Jason Aldrich is Judicial Watch’s longest standing employee having joined the organization in November of 1997. Since 2001 he has served as a staff attorney. Jason has extensive experience litigating Freedom of Information Act cases in federal court as well as Freedom of Information Law cases in New York State. Jason has been involved in several significant Judicial Watchcases, including the FOIA lawsuit that uncovered a scheme in President Clinton’s CommerceDepartment to offer seats on government trade missions in exchange for campaign contributions. Jason received his law degree from the Marshall- Wythe School of Law at the College of William & Mary in 1997, where he was an article editor for the William & Mary Bill of Rights Journal. He received his undergraduate degree in Philosophy from Bates College in 1993. He is a member of the bars of New York, the District of Columbia and the U.S. Court of Appeals for the District of Columbia Circuit.
Julie B. Axelrod is a staff attorney at Judicial Watch, Inc. Julie joined Judicial Watch in July 2010 and has litigated federal Freedom of Information Act cases in the U.S. District Court of the District of Columbia and state open records act cases in California. Julie has contributed to Judicial Watch’s fight to enforce the nation’s immigration laws, assisting in representation against Houston Police Department’s sanctuary policy for illegal immigrants and Montgomery College’s policy of granting in-state and in-county tuition to illegal immigrants. Before joining Judicial Watch, Julie was an associate at Mayer Brown, LLP in Palo Alto, California. In 2006-2007, she clerked for the Honorable James Lawrence King in the Southern’ District of Florida. She received her law degree from the UCLA School of Law where she was the Senior Articles Editor of the Journal of Law and Technology. Julie received her undergraduate degree in Classics from Dartmouth College in 2001. Julie is a member of board of the DC Young Lawyers Chapter of the Federalist Society. She is a member of the bars of the District of Columbia, California, the U.S. District Court for the District of Columbia, and the U.S. Court of Appeals for the Fifth Circuit.
Michael Bekesha serves as a staff attorney with Judicial Watch. Since joining Judicial Watch in August 2009, Michael has litigated federal Freedom of Information Act cases in the U.S. District Court of the District of Columbia and state open records act cases in the Arizona and Colorado courts. He most recently argued before the U.S. Court of Appeals for the District of Columbia Circuit.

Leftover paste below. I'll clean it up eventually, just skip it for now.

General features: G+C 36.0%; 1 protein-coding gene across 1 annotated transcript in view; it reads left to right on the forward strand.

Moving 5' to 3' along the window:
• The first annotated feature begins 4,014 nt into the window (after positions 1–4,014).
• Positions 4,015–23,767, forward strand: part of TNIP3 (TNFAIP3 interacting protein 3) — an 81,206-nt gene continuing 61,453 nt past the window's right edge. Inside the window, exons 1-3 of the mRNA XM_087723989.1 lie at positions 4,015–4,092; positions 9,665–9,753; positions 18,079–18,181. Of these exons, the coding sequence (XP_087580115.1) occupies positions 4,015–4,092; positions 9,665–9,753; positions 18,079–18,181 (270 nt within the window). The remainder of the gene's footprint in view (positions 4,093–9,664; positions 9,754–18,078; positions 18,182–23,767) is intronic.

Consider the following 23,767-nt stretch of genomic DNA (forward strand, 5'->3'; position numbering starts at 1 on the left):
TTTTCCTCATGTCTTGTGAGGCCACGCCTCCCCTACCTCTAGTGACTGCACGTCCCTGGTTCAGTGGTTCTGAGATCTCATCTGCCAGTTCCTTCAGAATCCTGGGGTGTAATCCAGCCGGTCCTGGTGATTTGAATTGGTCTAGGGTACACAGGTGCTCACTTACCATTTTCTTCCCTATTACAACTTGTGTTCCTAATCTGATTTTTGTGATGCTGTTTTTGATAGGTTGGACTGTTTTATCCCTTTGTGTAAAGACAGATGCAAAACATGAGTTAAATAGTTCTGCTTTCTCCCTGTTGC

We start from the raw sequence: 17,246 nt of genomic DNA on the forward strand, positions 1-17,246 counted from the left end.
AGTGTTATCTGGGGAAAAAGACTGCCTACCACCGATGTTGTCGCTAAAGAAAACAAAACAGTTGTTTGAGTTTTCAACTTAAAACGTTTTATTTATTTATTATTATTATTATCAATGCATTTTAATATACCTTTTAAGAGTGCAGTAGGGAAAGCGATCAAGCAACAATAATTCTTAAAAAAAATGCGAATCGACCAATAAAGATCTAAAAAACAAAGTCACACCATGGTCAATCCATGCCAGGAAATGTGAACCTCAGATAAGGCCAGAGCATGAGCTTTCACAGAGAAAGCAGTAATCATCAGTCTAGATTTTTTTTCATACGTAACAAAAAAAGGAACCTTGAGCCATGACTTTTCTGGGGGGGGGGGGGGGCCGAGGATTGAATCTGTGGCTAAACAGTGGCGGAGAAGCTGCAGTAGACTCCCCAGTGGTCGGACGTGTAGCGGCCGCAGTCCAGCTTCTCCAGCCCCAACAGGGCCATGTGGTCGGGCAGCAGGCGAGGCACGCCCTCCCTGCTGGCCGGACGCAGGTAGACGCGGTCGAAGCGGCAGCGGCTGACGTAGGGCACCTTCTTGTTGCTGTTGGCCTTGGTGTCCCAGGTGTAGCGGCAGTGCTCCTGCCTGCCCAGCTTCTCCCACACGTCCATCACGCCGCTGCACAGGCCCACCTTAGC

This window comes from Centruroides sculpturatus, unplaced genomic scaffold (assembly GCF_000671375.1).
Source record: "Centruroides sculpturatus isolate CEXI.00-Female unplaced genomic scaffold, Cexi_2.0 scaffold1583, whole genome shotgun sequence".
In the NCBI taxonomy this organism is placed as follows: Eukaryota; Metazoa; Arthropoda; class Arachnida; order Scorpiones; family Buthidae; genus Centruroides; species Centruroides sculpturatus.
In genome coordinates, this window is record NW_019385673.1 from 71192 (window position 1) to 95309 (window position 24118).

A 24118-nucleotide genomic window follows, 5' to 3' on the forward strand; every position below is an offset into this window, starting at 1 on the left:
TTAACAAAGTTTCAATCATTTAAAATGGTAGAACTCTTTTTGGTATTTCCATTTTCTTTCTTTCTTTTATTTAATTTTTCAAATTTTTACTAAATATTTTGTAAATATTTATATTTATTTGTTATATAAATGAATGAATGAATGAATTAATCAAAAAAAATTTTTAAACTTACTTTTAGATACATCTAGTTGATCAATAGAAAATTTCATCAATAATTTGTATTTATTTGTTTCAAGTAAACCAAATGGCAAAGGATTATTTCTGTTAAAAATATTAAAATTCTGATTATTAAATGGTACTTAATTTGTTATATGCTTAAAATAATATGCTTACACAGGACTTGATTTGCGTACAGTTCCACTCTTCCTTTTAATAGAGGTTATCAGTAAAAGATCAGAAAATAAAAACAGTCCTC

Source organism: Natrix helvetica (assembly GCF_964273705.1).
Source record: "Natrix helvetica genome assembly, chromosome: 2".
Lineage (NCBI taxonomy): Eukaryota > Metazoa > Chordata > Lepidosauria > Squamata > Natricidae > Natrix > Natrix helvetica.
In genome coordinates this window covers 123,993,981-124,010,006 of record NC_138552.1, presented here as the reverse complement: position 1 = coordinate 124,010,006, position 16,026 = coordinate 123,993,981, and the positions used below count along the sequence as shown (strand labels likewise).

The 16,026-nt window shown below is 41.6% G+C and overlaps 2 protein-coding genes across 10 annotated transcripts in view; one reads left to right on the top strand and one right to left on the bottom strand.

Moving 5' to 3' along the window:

Michael has played a key role in Judicial Watch’s ongoing effort to compel enforcement of the nation’s immigration law. Michael assists in the representation of the Arizona State Legislature in its legal defense of Arizona’s “S.B. 1070” immigration enforcement law. He also has twice testified before the State Government Committee of the Pennsylvania House of Representatives concerning Voter ID legislation and a series of Immigration Enforcement bills.
Michael received his law degree from the University of Missouri-Columbia, School of Law in 2009, where he was a member of the Journal of Dispute Resolution. He received his undergraduate degree in Political Science from Northwestern University in 2004 and is currently the president of the Northwestern University Alumni Club of Washington, D.C.
Michael has been published three times, most recently in the Administrative and Regulatory Law News in an article entitled James Madison Would Not Litigate FOIA Disputes: Fixing FOIA through ADR, and is a member of the bars of the District of Columbia, the Commonwealth of Massachusetts, the U.S. District Court for the District of Columbia, the U.S. Court of Appeals for the District of Columbia Circuit, and the U.S. Court of Appeals for the Ninth Circuit.
Chris Fedeli joined Judicial Watch, Inc. in 2012 as a senior attorney. Prior to joining Judicial Watch, Chris was a senior associate at Davis Wright Tremaine LLP in Washington D.C., where he represented clients before state and federal courts and regulatory agencies. Chris has litigated commercial disputes as well as constitutional issues, and has been on the briefs of several federal appeals. In 2009, the ABA’s Communications Lawyer journal published Chris’s article criticizing the FCC for imposing heavy-handed government regulations on the Internet (the order was vacated on appeal in 2010).